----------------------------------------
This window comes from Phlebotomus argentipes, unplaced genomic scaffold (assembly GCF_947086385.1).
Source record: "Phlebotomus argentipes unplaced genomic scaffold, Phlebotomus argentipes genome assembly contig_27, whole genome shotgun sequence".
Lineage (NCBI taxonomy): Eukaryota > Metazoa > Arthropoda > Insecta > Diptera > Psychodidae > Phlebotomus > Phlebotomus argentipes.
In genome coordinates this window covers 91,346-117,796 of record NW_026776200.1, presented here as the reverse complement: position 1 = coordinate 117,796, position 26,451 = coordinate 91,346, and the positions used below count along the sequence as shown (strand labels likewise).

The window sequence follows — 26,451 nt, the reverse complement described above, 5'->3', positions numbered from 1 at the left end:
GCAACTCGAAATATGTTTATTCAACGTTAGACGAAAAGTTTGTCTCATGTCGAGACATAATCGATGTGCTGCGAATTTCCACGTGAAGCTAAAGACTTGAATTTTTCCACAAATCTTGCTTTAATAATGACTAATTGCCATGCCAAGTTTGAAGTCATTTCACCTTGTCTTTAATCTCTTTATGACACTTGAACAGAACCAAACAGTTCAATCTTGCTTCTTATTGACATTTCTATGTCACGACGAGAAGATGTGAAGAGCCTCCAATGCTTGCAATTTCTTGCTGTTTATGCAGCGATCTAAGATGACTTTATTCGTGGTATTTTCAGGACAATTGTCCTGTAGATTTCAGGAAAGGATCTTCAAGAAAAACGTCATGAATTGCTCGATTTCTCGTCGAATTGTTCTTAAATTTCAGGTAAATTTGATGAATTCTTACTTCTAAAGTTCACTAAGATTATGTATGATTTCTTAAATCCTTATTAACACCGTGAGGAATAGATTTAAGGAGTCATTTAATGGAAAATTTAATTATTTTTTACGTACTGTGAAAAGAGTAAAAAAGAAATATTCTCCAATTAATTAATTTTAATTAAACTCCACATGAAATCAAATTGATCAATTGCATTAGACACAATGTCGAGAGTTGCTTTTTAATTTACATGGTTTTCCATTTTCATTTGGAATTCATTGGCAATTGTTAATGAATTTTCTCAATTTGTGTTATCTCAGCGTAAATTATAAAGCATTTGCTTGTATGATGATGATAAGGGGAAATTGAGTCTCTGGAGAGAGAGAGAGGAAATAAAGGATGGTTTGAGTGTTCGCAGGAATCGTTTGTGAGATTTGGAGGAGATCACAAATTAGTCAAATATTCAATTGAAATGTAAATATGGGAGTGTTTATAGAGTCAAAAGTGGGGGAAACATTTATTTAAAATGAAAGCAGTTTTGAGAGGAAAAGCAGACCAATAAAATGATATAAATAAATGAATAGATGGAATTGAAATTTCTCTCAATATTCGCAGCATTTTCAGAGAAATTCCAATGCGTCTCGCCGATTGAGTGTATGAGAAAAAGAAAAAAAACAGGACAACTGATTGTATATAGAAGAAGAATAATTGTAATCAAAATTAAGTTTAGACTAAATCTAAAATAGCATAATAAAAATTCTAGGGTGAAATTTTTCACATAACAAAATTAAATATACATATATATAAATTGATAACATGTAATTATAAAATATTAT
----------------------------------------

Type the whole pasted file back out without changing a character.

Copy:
This window comes from Phlebotomus argentipes, unplaced genomic scaffold (assembly GCF_947086385.1).
Source record: "Phlebotomus argentipes unplaced genomic scaffold, Phlebotomus argentipes genome assembly contig_27, whole genome shotgun sequence".
Lineage (NCBI taxonomy): Eukaryota > Metazoa > Arthropoda > Insecta > Diptera > Psychodidae > Phlebotomus > Phlebotomus argentipes.
In genome coordinates this window covers 91,346-117,796 of record NW_026776200.1, presented here as the reverse complement: position 1 = coordinate 117,796, position 26,451 = coordinate 91,346, and the positions used below count along the sequence as shown (strand labels likewise).

The window sequence follows — 26,451 nt, the reverse complement described above, 5'->3', positions numbered from 1 at the left end:
GCAACTCGAAATATGTTTATTCAACGTTAGACGAAAAGTTTGTCTCATGTCGAGACATAATCGATGTGCTGCGAATTTCCACGTGAAGCTAAAGACTTGAATTTTTCCACAAATCTTGCTTTAATAATGACTAATTGCCATGCCAAGTTTGAAGTCATTTCACCTTGTCTTTAATCTCTTTATGACACTTGAACAGAACCAAACAGTTCAATCTTGCTTCTTATTGACATTTCTATGTCACGACGAGAAGATGTGAAGAGCCTCCAATGCTTGCAATTTCTTGCTGTTTATGCAGCGATCTAAGATGACTTTATTCGTGGTATTTTCAGGACAATTGTCCTGTAGATTTCAGGAAAGGATCTTCAAGAAAAACGTCATGAATTGCTCGATTTCTCGTCGAATTGTTCTTAAATTTCAGGTAAATTTGATGAATTCTTACTTCTAAAGTTCACTAAGATTATGTATGATTTCTTAAATCCTTATTAACACCGTGAGGAATAGATTTAAGGAGTCATTTAATGGAAAATTTAATTATTTTTTACGTACTGTGAAAAGAGTAAAAAAGAAATATTCTCCAATTAATTAATTTTAATTAAACTCCACATGAAATCAAATTGATCAATTGCATTAGACACAATGTCGAGAGTTGCTTTTTAATTTACATGGTTTTCCATTTTCATTTGGAATTCATTGGCAATTGTTAATGAATTTTCTCAATTTGTGTTATCTCAGCGTAAATTATAAAGCATTTGCTTGTATGATGATGATAAGGGGAAATTGAGTCTCTGGAGAGAGAGAGAGGAAATAAAGGATGGTTTGAGTGTTCGCAGGAATCGTTTGTGAGATTTGGAGGAGATCACAAATTAGTCAAATATTCAATTGAAATGTAAATATGGGAGTGTTTATAGAGTCAAAAGTGGGGGAAACATTTATTTAAAATGAAAGCAGTTTTGAGAGGAAAAGCAGACCAATAAAATGATATAAATAAATGAATAGATGGAATTGAAATTTCTCTCAATATTCGCAGCATTTTCAGAGAAATTCCAATGCGTCTCGCCGATTGAGTGTATGAGAAAAAGAAAAAAAACAGGACAACTGATTGTATATAGAAGAAGAATAATTGTAATCAAAATTAAGTTTAGACTAAATCTAAAATAGCATAATAAAAATTCTAGGGTGAAATTTTTCACATAACAAAATTAAATATACATATATATAAATTGATAACATGTAATTATAAAATATTAT